Industrial news in brief

Submitted by Matthew on 21 June, 2017 - 1:30 Author: Ollie Moore, Charlotte Zalens, Peggy Carter and Gemma Short

On 16 June over 100 people attended a short-notice demonstration called at Brixton’s Ritzy cinema, in protest at the sacking of three trade union reps. Three reps for the Bectu union at the Ritzy were sacked for failing to report to management the contents of an email sent from a Bectu branch email address to members’ private emails, which mentioned actions that community supporters of cinema workers’ strikes planned to undertake. One other rep remains suspended and awaiting disciplinary.

The implication is chillingly feudal: that workers should be compelled to report everything to their employers, that the distinction between work time and workers’ private lives can be dissolved at the whim of the bosses. Bectu plans further strikes at five Picturehouse sites on 1 and 7 July. The long-running dispute to win living wages, maternity and paternity pay, better sick pay, and union recognition has now seen 50 strikes. Activists are pushing for Bectu to escalate the action, and organisers are undertaking a tour of Picturehouse sites across the UK in an attempt to spread the dispute.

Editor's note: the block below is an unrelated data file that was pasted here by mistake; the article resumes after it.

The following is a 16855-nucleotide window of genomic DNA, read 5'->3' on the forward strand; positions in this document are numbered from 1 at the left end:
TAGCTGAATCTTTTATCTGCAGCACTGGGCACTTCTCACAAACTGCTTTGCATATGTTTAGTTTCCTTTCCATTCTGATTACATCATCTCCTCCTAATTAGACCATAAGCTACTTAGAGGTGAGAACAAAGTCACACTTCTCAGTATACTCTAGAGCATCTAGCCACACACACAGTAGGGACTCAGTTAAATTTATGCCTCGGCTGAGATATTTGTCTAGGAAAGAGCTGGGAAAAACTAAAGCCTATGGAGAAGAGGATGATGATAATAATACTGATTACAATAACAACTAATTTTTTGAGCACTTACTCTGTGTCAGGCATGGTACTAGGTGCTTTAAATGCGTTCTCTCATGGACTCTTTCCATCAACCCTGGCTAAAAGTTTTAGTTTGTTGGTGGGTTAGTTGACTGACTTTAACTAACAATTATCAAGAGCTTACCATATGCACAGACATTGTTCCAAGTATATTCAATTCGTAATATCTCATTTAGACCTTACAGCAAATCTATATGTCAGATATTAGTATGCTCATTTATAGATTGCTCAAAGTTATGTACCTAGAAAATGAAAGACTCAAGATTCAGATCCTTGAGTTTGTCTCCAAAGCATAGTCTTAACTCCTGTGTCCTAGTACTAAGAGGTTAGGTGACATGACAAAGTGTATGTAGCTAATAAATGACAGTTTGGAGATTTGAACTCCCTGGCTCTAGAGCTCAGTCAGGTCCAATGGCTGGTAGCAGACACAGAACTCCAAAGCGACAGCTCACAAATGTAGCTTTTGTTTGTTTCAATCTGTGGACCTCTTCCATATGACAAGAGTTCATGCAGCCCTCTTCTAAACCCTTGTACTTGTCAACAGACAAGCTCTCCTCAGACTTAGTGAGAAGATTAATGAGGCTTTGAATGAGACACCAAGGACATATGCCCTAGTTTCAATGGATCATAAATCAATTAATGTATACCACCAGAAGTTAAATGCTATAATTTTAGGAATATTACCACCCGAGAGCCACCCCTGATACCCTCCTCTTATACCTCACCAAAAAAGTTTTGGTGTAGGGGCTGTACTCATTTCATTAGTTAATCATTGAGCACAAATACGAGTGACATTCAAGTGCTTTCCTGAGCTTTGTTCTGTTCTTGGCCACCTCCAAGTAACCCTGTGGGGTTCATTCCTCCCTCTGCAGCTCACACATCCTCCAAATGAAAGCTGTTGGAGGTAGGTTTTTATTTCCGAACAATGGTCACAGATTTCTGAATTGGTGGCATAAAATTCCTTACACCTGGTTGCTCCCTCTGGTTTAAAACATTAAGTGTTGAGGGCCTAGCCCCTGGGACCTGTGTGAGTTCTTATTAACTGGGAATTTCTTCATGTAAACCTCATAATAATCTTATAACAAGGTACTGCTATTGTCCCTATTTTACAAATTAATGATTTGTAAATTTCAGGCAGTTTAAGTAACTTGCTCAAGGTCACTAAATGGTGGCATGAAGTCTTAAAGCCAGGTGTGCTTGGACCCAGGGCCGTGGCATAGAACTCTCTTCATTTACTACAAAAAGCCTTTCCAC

Community campaigns in support of the dispute and in defence of sacked and victimised reps have been formed in south London and Hackney. A Picturehouse striker told Solidarity: “Picturehouse have chosen time and time again over the course of our nine month long dispute to resort to intimidation tactics, rather than negotiate: first by legal threats and now by dismissing our reps.

In spite of this the strike has continued to grow throughout, with more workers across the chain joining our union. “We remain confident that with the continued support of the labour movement, we will win.”

Support the victimised reps:

• Send messages of protest to Cineworld

• Send messages of support to Ritzy Living Wage, twitter: @RitzyLivingWage and @HPHLivingWage

• Donate to the strike fund

• Sign the petition

Find out more about the dispute

Held back by the anti-union laws

Today (14 June) we received the disappointing news that the ballot for action to win reinstatement for Lee Cornell, and justice for Dave Sharp and Saeed Sioussi (the “London Bridge 3”), had failed to meet the 50% turnout threshold required by the Tories’ Trade Union Act. Despite returning a majority of 80% in favour of action, the 35% turnout is not enough for the union to call a legal strike, meaning cross-combine action in this dispute is impossible without a re-ballot that does hit the thresholds.

This is the Tories’ anti-union laws — not just the 2017 Act but previous legislation — doing their job. They are not designed to promote democracy, but to shackle unions and prevent workers from fighting back. The thresholds demanded of unions (50% turnouts, and 40% of all those balloted voting yes in certain “essential services”, including transport) are not applied to any other area of democratic life. Previous legislation, which forces unions to conduct ballots postally, also has an effect.